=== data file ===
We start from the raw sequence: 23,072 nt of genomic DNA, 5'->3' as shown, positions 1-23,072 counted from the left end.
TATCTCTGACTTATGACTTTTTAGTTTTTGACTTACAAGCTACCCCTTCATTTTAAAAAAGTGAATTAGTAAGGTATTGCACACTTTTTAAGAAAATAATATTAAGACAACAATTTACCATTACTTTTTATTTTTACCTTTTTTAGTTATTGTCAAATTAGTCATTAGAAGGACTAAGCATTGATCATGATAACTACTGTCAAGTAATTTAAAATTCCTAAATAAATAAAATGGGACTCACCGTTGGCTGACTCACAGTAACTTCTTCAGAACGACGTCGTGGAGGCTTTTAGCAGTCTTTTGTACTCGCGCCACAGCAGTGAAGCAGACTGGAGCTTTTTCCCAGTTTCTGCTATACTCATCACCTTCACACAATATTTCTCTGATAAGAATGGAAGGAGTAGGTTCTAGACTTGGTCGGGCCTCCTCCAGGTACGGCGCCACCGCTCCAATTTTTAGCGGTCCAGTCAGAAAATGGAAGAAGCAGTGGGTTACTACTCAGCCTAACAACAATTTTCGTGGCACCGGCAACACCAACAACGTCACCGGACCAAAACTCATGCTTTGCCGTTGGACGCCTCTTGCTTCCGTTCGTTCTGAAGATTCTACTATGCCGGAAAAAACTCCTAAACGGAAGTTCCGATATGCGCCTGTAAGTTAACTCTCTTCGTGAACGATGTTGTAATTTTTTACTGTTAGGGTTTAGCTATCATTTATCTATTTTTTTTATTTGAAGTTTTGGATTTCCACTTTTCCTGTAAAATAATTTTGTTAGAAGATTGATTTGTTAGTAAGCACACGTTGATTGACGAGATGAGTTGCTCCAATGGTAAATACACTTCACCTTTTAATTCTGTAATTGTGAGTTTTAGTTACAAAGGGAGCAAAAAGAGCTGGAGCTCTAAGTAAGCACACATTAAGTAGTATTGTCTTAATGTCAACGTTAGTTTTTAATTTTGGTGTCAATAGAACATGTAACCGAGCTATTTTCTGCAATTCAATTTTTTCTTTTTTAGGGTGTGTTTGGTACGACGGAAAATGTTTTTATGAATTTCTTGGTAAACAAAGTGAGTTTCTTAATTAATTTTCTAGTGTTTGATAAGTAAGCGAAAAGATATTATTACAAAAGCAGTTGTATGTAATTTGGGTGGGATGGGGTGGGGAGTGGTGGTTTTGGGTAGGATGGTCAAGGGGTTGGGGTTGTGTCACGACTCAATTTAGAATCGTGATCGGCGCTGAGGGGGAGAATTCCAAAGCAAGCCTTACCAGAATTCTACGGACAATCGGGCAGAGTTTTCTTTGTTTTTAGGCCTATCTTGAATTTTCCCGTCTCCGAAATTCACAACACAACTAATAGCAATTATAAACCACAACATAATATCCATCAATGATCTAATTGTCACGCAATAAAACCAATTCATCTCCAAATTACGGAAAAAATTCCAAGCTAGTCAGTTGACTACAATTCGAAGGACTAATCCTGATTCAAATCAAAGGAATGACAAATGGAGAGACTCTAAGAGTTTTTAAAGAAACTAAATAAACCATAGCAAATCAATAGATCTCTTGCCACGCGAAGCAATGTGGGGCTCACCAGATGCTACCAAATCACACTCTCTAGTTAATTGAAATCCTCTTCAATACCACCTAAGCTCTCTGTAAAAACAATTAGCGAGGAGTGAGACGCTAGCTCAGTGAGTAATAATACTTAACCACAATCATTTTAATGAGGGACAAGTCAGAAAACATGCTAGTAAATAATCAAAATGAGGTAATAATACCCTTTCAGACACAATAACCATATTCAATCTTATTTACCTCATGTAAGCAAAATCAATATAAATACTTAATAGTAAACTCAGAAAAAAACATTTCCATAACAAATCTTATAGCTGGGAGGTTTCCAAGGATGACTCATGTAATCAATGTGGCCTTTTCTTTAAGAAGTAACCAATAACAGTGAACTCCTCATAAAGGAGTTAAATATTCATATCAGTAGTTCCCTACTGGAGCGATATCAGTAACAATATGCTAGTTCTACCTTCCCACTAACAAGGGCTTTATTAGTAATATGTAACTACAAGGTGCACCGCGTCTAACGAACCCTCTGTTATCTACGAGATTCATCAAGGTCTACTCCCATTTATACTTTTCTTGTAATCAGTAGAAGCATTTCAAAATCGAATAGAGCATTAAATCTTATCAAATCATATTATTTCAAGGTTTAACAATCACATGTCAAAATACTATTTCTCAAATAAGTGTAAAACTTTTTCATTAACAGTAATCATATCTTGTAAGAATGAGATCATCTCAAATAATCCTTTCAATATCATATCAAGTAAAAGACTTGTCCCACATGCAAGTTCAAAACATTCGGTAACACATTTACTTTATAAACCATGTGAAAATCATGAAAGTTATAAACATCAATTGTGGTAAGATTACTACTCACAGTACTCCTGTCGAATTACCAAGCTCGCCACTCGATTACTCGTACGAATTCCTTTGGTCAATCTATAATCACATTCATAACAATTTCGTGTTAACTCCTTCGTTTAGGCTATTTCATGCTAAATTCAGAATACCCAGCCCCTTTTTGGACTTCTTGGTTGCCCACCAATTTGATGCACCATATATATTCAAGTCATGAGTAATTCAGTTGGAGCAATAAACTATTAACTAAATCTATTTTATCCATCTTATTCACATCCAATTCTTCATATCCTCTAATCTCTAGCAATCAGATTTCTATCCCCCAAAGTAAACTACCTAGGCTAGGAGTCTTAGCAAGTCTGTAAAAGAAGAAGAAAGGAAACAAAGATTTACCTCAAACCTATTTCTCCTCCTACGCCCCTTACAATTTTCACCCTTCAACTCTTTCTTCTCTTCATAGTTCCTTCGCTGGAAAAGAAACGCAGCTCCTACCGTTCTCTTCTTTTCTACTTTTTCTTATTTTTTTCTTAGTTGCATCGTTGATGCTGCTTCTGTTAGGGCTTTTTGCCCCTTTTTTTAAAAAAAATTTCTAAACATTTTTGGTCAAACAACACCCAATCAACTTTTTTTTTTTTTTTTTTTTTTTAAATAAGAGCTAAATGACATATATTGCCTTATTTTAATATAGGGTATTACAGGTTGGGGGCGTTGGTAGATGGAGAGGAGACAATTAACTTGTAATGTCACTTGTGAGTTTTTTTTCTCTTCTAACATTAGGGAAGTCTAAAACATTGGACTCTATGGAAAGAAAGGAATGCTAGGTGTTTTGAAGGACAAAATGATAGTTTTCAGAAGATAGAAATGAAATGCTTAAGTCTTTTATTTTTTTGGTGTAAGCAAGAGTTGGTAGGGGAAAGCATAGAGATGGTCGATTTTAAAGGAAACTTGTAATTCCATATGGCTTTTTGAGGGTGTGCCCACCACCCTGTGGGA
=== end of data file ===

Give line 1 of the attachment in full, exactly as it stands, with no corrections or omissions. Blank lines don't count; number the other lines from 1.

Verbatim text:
We start from the raw sequence: 23,072 nt of genomic DNA, 5'->3' as shown, positions 1-23,072 counted from the left end.